• Up to 1050 AD, each turn is 50 years. After that each turn is 5 years. I haven't go far enough to see when it change to 1 year/turn.
    • In the Ranking screen when you see the five best cities, if you click on one of the cities it will tell you when it was built and how many turns the city is old. Interesting idea ...

    An example of the scoring screen. Obviously, this image is the combination of two screenshots in order to show everything that is into the score formula.

    MarkG's Day Four

    More playing, more notes ...

    • On each square you can have up to 9 units. This means a lot: a) Stacks can have up to 9 units. You can built a "super stack" with 20 units and take over the world with it. b) Each city can have up to 9 units in it. This means that if you have many units inside and outside a town and you're facing a big attack, you should be careful on what you have inside and what outside. c) You can move a unit to a square with 9 units. Sometimes, you'll have to build a couple extra roads to avoid "traffic jams"
    • While you're on battle view(it is really nice to sit back and watch the battle) the units appear as usual but with a small shadow too
    • There is no "Go To" command since practically all movement orders with the mouse are what the go to command was in civ2. You just click on the map and the units goes there. I still miss a "go to city X" command
    • There are lots of keyboard shortcuts and you can re-assign them all the time, but so far I find myself using the mouse all the time
    • You probably know that all units have walk animations. What is nice about it, is that while a unit moves, you can do something else at the same time(see another part of the map, see one of the screens, change the production of a city, etc)

    The initial Diplomacy screen. I guess you can understand what is what.

    The Attitude tab of the Intelligence screen. You can see which are the attitudes of each civ towards the others ...

    MarkG's Day Five

    Well, a bit more like "Days Five, Six and Seven" but here goes...

    • The "auto cycle turns" option in CTP is like the "don't wait at end of turn" one in civ1/2, with the addition that if nothing is built and there is nothing you can move(either because all units are fortified or they have orders to go somewhere) the turns ends automatically. This is VERY handy in the first part of the game where 7-8 turns pass with you needing to do anything ...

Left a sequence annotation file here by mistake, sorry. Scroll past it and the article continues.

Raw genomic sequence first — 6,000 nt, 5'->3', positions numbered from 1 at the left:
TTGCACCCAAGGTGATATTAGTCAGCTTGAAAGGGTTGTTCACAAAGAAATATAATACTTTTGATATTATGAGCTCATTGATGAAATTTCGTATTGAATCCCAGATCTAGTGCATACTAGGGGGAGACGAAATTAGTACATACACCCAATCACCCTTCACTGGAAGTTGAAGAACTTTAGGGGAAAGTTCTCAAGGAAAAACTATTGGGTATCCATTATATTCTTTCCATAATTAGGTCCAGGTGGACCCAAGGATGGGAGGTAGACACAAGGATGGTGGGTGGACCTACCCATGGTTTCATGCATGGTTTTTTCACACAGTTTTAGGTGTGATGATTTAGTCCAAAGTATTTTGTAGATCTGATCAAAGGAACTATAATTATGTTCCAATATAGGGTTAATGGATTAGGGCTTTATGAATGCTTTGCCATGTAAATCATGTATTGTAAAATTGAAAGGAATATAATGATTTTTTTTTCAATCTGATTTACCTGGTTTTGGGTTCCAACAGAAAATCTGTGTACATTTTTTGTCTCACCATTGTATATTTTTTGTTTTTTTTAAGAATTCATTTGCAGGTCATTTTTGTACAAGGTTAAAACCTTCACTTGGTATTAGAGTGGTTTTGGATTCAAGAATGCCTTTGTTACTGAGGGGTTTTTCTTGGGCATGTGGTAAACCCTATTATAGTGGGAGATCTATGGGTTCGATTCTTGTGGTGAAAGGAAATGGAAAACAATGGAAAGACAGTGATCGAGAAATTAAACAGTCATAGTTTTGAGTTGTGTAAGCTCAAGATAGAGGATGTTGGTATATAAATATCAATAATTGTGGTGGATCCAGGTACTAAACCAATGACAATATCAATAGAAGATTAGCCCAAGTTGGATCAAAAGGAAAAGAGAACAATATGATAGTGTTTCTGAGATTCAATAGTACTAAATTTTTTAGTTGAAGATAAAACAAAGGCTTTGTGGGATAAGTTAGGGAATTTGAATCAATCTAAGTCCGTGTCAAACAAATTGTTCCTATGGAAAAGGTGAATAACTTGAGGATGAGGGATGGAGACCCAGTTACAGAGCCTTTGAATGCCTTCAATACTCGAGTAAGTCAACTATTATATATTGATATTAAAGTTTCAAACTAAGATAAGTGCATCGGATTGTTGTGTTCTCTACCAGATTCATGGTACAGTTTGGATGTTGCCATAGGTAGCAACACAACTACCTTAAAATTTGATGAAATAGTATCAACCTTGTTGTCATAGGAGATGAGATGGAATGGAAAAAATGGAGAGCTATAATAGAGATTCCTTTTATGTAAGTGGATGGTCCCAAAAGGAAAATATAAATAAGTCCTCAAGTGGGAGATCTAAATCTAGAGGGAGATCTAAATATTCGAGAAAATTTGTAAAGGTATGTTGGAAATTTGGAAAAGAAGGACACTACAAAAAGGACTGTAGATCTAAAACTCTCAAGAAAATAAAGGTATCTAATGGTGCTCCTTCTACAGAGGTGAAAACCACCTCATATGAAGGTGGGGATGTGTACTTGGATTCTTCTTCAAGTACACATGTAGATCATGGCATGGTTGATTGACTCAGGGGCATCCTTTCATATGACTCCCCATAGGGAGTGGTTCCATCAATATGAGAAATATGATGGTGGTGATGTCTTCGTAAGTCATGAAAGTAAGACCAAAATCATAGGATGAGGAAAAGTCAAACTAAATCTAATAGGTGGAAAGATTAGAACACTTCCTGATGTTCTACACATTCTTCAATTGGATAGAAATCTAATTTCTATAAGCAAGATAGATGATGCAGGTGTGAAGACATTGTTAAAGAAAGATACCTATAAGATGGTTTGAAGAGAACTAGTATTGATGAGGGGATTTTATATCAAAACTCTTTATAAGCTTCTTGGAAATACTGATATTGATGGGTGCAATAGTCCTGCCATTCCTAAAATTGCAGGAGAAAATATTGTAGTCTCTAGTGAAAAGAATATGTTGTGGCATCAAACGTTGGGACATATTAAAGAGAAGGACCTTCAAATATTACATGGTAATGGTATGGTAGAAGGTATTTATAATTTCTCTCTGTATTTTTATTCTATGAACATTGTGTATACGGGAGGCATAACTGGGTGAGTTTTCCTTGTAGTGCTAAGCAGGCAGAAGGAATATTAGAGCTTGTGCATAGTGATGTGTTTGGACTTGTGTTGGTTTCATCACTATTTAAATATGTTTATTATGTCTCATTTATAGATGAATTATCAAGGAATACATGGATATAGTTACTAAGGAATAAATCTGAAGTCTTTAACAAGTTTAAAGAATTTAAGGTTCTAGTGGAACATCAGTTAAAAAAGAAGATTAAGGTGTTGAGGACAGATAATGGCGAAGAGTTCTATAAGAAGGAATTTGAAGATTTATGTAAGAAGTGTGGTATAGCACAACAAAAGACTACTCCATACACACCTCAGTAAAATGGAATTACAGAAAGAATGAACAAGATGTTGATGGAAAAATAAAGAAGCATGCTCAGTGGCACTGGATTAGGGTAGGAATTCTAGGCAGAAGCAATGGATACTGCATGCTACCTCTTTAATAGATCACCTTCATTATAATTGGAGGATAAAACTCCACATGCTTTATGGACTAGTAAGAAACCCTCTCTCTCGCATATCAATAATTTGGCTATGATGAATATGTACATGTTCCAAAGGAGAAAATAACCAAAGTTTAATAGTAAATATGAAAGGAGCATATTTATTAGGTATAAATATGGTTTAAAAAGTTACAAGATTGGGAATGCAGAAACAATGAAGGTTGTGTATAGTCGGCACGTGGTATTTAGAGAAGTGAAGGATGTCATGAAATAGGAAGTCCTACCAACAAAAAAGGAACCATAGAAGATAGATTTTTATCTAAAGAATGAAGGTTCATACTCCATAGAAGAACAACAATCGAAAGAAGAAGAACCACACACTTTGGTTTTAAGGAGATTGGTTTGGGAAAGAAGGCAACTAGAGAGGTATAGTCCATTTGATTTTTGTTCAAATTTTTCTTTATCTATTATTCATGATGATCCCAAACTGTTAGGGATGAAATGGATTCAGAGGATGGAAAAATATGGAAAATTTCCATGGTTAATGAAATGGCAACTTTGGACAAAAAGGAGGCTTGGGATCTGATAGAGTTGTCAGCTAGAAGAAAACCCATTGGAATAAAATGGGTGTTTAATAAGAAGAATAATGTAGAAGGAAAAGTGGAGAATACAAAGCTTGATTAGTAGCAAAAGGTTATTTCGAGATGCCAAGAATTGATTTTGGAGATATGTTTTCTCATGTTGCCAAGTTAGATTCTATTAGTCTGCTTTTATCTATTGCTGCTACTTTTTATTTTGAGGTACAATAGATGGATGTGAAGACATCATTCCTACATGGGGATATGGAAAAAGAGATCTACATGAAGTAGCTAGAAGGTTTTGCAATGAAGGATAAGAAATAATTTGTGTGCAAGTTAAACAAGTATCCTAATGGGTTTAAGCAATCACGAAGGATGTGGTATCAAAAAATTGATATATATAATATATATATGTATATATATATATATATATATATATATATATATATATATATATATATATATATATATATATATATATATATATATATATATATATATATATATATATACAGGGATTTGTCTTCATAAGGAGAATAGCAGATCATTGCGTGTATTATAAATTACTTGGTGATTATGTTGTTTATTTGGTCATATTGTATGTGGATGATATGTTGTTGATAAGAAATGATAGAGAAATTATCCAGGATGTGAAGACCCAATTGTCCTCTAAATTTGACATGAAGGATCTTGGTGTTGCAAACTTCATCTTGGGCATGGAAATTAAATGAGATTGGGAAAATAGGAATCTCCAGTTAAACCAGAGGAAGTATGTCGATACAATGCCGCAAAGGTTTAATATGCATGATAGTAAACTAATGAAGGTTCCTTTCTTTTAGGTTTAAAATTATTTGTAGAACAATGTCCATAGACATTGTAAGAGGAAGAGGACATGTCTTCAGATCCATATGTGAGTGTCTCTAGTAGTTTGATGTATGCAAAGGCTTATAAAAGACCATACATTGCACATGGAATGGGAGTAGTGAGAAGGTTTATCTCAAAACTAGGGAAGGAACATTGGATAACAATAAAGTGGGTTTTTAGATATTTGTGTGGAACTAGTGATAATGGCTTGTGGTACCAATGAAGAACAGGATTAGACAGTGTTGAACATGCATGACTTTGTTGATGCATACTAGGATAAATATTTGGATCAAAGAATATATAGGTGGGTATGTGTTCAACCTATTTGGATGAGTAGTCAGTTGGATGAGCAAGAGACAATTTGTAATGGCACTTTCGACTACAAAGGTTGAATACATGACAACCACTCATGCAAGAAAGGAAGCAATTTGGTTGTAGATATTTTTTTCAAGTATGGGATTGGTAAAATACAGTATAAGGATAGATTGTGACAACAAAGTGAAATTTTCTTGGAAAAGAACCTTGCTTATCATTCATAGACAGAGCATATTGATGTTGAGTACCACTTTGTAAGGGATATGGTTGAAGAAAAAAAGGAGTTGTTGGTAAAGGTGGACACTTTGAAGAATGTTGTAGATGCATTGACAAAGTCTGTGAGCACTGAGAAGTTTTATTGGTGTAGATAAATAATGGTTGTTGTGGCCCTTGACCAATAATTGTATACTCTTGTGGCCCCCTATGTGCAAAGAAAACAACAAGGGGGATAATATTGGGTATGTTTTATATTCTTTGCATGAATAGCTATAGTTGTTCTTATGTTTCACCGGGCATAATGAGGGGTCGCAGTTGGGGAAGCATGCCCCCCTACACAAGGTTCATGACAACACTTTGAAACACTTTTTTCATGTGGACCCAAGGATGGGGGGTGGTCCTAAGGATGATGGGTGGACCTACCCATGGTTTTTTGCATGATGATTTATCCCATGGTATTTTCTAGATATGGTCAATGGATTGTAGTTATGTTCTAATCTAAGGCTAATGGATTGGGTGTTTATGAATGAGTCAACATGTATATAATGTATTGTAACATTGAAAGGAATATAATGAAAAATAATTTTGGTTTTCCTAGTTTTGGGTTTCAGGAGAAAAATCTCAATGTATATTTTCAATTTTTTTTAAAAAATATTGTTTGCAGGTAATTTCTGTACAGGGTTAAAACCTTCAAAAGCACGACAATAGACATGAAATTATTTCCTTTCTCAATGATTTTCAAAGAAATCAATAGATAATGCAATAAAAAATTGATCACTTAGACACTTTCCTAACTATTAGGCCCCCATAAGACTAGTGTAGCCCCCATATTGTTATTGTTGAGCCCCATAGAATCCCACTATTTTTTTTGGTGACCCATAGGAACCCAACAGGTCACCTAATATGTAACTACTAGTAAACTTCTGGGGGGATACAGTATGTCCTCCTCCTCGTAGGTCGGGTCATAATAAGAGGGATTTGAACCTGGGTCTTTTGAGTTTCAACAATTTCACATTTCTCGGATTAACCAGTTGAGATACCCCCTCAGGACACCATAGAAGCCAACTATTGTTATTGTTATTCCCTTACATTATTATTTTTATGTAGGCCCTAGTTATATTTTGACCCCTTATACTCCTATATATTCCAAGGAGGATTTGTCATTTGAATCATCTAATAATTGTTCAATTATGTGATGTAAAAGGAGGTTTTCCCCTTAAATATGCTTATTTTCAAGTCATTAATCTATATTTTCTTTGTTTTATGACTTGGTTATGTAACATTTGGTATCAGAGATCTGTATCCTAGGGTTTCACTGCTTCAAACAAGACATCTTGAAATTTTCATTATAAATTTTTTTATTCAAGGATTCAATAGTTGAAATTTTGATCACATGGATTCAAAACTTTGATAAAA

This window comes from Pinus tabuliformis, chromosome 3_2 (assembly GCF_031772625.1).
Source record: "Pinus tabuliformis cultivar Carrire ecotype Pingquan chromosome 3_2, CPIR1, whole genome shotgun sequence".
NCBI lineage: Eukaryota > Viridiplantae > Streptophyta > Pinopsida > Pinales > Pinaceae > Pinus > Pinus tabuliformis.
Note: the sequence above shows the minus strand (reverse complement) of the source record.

• When you capture a city, it's architecture style changes to yours. Unlike SMAC (in which the change doesn't happen only after a few turns and not always-somebody explain me how that works, I haven't figured it out) the change happens instantly.
    • If you have a Slaver unit in your stack and you win a battle, it capture soldiers from the defeated and you gain a slave citizen in the nearest city. VERY handy to get lots of slaves, but be careful for the Abolitionists in later in the game.
    • Alliances are not that strong in CTP as in Civ2. You don't need to go through diplomacy to brake it, you can just attack the now enemy civ. However, your reputation is terribly damaged, you loose your trade routes with that civ, as well as your embassy.
    • Almost (if not all) units have voices. They don't speak always, and they don't have something to say in all occasions. For example, the legion we selected may say "For the Empire!". You can turn voices off ...
    • Each government type has an "empire size limit". This means that if you built for example over 30 cities under Republic, you will start to have unhappiness problems. It will be time to change government ...

    You know what that big drop in my powergraph is? It is when my AI Entity revolted! (For those who wonder I'm continuing a game I have already won back in 1954 just to see the future stuff)

    Having a Forcefield Shield in your city is a great thing to secure it. Having it in all of your cities is simply marvelous.